Pocketables and a couple of users named "condi" and "BluechipJ'. It's pretty simple as far as Android root processes go: connect via ADB, run a little custom code and you're good to go.
HTC One X, this can happen even faster, and indeed that seems to be the case. Noted ROM developer and general modder Paul "Modaco" O'Brien has already released a superboot package for the HTC One X.
Verizon's stance on the DROID RAZR, and pretty much all of Motorola's devices and anything else they can get away with to boot. In a recent and seemingly unsolicited letter to the FCC, Verizon explained its position and reasoning behind requiring its OEM partners to lock their bootloader (in some cases). The reason? Why, it's all for you, of course!
hours ago, the amazing developer community we all love and trust have already released ClockworkMod Recovery for the quad-core powered tablet. It is available now and will require a few ADB commands but for those interested this is good news.
Dan Rosenberg said that the exploit, which he calls "Motofail", should work on Motorola devices running Gingerbread and Honeycomb. Since that encompasses pretty much every Motorola device released in the last six months, it's a major boon to the community.
Motorola DROID XYBOARD, and those that love to mod their devices have had to conform to using the included stock Honeycomb ROM. That's all about to change thanks to developer Dan Rosenberg! The bootloader is still locked down, but root access is now available.
DROID 4 QWERTY keyboard slider has only been available for a few days and was just released late last week. Thanks to those awesome developers it appears that we already have a full root method for the device, as well as a script to make the entire process simple for those looking for a little root access.
Smartphone Champ, has discovered another way to get into a private Google Wallet account, no root required. Technically this is more of a lopphole than a crack, if only because it uses Android's default setting to achieve access. The gist is that all you need to do to wipe the security PIN is to delete the app's stored data via the Settings menu, essentially resetting it to the state it was in when you downloaded it from the Android Market. This is a common Android function and is even recommended sometimes when an app is misbehaving. Wipe the data, re-launch the app, and you (or anyone who has your phone) can access Wallet, associate it with your Google account (without entering a password) and set up a new PIN. Then they can spend the money at any online or retail store that accepts Google Wallet - all without root. Watch as Hashim demonstrates: [youtube Rh1ytHrhj2E] This is a much bigger problem than the previous leak, because anyone with physical access to your phone has the ability to do this quickly and easily. The problem lies with Google Wallet's authentication system: though funds are added into your account and virtually "kept" by Google, the authentication is linked to a single device, not your account. Compare this with any banking app, which keeps your account password connected to your username. Odds are overwhelming that Google will address this loophole very soon. In the meantime, the best way to stay protected while using Google Wallet is to set up a PIN or lock pattern on your device itself - without the PIN or pattern, a thief would have to completely wipe your phone to access any apps or data. [timeline] [via 9to5Google, via AndroidandMe]
recently exposed vulnerability in the Google Wallet app which potential thieves to steal your PIN code if you're running a rooted version of Android. The crack can be applied even after a PIN or password is changed, but again, only on rooted devices. After The Next Web posted the story from the original source, Google itself responded - though there isn't much information on an actual resolution. Essentially, Google reminds users that a stock phone cannot be affected in this manner, and recommends that root users refrain from downloading Google Wallet at all. Here's the full text of their reply:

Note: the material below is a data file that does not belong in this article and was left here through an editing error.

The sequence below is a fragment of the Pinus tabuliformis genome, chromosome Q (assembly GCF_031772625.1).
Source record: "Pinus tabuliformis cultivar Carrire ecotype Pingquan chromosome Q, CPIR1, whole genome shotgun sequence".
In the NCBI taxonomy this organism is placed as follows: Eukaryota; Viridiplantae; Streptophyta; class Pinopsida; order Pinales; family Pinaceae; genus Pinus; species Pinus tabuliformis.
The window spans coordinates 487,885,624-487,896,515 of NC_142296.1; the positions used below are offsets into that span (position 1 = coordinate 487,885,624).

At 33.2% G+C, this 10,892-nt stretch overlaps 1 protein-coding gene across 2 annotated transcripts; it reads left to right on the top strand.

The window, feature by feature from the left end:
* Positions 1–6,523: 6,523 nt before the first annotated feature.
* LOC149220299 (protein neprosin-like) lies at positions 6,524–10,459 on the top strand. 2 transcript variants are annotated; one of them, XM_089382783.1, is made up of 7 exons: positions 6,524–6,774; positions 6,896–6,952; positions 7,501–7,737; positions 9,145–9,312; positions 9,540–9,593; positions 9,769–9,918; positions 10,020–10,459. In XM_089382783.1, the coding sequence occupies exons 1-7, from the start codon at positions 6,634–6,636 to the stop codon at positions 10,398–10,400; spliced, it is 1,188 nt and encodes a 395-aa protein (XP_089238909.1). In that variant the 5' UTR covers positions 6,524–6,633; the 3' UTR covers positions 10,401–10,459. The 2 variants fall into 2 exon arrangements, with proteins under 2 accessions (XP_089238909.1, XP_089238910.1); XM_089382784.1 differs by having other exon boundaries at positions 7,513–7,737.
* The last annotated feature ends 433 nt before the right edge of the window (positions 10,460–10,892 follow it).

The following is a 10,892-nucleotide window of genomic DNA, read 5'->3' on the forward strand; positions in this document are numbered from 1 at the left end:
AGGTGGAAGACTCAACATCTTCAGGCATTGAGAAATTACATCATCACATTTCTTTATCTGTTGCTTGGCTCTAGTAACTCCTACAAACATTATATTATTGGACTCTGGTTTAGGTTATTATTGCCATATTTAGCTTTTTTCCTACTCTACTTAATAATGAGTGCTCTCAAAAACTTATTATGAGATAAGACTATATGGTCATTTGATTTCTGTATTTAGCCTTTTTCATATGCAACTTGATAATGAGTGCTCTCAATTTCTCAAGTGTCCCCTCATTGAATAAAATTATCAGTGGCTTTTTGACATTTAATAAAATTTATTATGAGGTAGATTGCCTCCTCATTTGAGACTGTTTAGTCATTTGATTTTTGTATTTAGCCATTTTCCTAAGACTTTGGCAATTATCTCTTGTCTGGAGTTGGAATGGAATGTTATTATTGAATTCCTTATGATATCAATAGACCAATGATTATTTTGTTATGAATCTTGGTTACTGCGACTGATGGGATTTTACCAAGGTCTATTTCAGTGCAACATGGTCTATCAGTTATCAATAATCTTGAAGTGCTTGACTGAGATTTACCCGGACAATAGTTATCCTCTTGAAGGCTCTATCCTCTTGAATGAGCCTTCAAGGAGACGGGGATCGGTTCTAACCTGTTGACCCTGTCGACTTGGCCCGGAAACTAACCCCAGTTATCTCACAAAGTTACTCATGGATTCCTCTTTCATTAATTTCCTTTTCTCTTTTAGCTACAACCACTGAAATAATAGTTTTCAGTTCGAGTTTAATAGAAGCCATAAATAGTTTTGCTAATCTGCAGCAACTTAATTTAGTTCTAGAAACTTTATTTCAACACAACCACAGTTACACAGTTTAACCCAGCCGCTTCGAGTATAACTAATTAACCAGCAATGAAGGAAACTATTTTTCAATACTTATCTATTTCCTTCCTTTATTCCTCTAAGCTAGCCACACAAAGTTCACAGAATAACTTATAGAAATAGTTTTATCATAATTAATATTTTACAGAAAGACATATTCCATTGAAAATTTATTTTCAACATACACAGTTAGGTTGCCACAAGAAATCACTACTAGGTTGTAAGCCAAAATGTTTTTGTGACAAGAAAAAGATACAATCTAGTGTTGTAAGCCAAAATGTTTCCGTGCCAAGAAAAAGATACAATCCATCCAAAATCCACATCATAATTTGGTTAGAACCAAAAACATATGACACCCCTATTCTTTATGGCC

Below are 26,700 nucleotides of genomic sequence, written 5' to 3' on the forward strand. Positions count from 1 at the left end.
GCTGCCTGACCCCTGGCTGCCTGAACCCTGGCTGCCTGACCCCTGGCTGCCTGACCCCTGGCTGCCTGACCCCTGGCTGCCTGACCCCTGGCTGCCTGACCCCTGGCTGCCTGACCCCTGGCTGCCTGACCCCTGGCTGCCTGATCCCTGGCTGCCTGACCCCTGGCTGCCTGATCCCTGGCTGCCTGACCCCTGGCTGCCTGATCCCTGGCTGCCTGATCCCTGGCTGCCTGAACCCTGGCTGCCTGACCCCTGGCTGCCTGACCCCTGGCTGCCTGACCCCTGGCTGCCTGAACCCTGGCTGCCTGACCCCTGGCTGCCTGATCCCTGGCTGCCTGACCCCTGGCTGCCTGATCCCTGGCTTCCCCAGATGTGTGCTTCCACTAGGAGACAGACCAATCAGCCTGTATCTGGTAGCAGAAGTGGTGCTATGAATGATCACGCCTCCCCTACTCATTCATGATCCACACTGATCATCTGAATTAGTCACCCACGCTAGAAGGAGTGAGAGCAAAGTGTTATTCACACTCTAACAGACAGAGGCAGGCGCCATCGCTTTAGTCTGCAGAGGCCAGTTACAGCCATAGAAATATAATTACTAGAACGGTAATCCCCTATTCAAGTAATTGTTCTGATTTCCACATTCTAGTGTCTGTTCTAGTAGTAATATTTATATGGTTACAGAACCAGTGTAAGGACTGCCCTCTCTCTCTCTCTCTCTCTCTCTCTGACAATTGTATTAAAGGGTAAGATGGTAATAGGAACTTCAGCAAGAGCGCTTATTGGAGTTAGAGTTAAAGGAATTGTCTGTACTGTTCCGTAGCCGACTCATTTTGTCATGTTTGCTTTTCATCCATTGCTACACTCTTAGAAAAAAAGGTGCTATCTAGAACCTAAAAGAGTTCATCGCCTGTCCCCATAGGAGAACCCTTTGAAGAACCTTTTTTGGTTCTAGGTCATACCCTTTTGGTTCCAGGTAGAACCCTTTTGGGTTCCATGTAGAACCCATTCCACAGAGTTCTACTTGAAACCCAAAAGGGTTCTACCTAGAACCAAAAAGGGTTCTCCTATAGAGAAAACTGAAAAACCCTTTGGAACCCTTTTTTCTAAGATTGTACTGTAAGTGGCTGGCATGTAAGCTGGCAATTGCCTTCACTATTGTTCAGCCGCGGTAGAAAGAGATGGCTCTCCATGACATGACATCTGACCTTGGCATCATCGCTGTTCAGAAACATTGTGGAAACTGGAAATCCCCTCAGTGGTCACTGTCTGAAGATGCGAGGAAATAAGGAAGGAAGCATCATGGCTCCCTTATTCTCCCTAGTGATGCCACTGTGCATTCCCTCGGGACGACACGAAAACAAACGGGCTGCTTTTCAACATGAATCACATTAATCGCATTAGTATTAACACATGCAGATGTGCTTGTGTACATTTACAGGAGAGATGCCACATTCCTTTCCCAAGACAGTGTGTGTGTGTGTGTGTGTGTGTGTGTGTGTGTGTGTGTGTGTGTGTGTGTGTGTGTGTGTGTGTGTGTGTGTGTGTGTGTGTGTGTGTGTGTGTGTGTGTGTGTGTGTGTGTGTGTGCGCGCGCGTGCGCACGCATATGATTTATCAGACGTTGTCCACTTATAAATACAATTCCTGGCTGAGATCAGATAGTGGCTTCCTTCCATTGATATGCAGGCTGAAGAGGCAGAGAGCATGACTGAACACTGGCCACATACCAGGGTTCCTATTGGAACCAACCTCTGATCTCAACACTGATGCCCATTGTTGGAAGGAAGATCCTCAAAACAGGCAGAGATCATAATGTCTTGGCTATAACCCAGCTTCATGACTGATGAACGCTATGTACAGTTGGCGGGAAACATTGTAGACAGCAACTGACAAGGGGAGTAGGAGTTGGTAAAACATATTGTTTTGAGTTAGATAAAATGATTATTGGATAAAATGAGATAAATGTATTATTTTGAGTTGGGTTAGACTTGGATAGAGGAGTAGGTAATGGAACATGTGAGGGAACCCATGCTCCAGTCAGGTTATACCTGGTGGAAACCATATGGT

The zvelo study was conducted on their own phone on which they disabled the security mechanisms that protect Google Wallet by rooting the device. To date, there is no known vulnerability that enables someone to take a consumer phone and gain root access while preserving any Wallet information such as the PIN.We strongly encourage people to not install Google Wallet on rooted devices and to always set up a screen lock as an additional layer of security for their phone.That's a disappointing answer, but not an unexpected one. When you unlock or root a device, you're always running at least some kind of risk, to your hardware, your software, and even your personal data. The possibility that 1) your rooted phone would get stolen by 2) someone with the technical knowledge to pull a similar hack off and 3) the knowledge that both your banking information is on the phone and that it's possible to retrieve it is remote to say the least. Considering the low saturation of NFC payment systems, especially in the US, it would seem that root users just need to do without for now. This isn't the first time that Google has essentially ignored the considerable percentage of Android users who root: there's still no way to legally watch movies or TV shows downloaded from the Android Market on a rooted device. While this is thought to be a measure insisted upon by the various entertainment studios, that doesn't make the refusal of service any less annoying. Even so, it's not Google's responsibility to cover every contingency of every Android modification: If you modify the software on your phone or tablet, you're responsible for any change in functionality or security. That seems like a reasonable position, if at times frustrating one.